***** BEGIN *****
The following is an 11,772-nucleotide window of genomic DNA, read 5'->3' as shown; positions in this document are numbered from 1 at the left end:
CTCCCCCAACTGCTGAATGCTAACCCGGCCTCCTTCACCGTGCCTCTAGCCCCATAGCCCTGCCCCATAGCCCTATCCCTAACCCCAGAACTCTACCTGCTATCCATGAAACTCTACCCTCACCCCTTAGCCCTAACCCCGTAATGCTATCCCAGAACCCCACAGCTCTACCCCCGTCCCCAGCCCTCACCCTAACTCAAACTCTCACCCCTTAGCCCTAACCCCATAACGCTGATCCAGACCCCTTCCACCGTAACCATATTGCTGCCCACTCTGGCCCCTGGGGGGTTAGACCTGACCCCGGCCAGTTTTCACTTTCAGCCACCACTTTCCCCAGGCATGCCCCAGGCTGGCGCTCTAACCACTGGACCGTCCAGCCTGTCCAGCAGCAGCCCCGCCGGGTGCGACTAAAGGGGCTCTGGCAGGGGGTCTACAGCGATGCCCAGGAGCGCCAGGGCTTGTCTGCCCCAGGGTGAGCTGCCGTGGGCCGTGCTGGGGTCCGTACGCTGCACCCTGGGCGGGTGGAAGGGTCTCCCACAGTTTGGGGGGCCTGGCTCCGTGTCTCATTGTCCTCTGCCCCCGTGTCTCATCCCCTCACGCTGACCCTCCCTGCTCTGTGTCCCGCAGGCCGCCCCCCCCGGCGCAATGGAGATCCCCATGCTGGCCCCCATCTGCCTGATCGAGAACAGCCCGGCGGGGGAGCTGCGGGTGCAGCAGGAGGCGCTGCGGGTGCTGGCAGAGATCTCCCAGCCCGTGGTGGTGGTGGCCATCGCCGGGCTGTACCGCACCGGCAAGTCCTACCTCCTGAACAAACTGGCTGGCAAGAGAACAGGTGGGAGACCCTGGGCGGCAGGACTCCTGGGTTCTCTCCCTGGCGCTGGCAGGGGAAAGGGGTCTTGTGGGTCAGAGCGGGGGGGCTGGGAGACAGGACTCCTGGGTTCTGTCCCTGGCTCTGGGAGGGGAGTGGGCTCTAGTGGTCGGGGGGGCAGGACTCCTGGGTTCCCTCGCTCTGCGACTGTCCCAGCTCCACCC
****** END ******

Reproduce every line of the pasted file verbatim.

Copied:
The following is an 11,772-nucleotide window of genomic DNA, read 5'->3' as shown; positions in this document are numbered from 1 at the left end:
CTCCCCCAACTGCTGAATGCTAACCCGGCCTCCTTCACCGTGCCTCTAGCCCCATAGCCCTGCCCCATAGCCCTATCCCTAACCCCAGAACTCTACCTGCTATCCATGAAACTCTACCCTCACCCCTTAGCCCTAACCCCGTAATGCTATCCCAGAACCCCACAGCTCTACCCCCGTCCCCAGCCCTCACCCTAACTCAAACTCTCACCCCTTAGCCCTAACCCCATAACGCTGATCCAGACCCCTTCCACCGTAACCATATTGCTGCCCACTCTGGCCCCTGGGGGGTTAGACCTGACCCCGGCCAGTTTTCACTTTCAGCCACCACTTTCCCCAGGCATGCCCCAGGCTGGCGCTCTAACCACTGGACCGTCCAGCCTGTCCAGCAGCAGCCCCGCCGGGTGCGACTAAAGGGGCTCTGGCAGGGGGTCTACAGCGATGCCCAGGAGCGCCAGGGCTTGTCTGCCCCAGGGTGAGCTGCCGTGGGCCGTGCTGGGGTCCGTACGCTGCACCCTGGGCGGGTGGAAGGGTCTCCCACAGTTTGGGGGGCCTGGCTCCGTGTCTCATTGTCCTCTGCCCCCGTGTCTCATCCCCTCACGCTGACCCTCCCTGCTCTGTGTCCCGCAGGCCGCCCCCCCCGGCGCAATGGAGATCCCCATGCTGGCCCCCATCTGCCTGATCGAGAACAGCCCGGCGGGGGAGCTGCGGGTGCAGCAGGAGGCGCTGCGGGTGCTGGCAGAGATCTCCCAGCCCGTGGTGGTGGTGGCCATCGCCGGGCTGTACCGCACCGGCAAGTCCTACCTCCTGAACAAACTGGCTGGCAAGAGAACAGGTGGGAGACCCTGGGCGGCAGGACTCCTGGGTTCTCTCCCTGGCGCTGGCAGGGGAAAGGGGTCTTGTGGGTCAGAGCGGGGGGGCTGGGAGACAGGACTCCTGGGTTCTGTCCCTGGCTCTGGGAGGGGAGTGGGCTCTAGTGGTCGGGGGGGCAGGACTCCTGGGTTCCCTCGCTCTGCGACTGTCCCAGCTCCACCC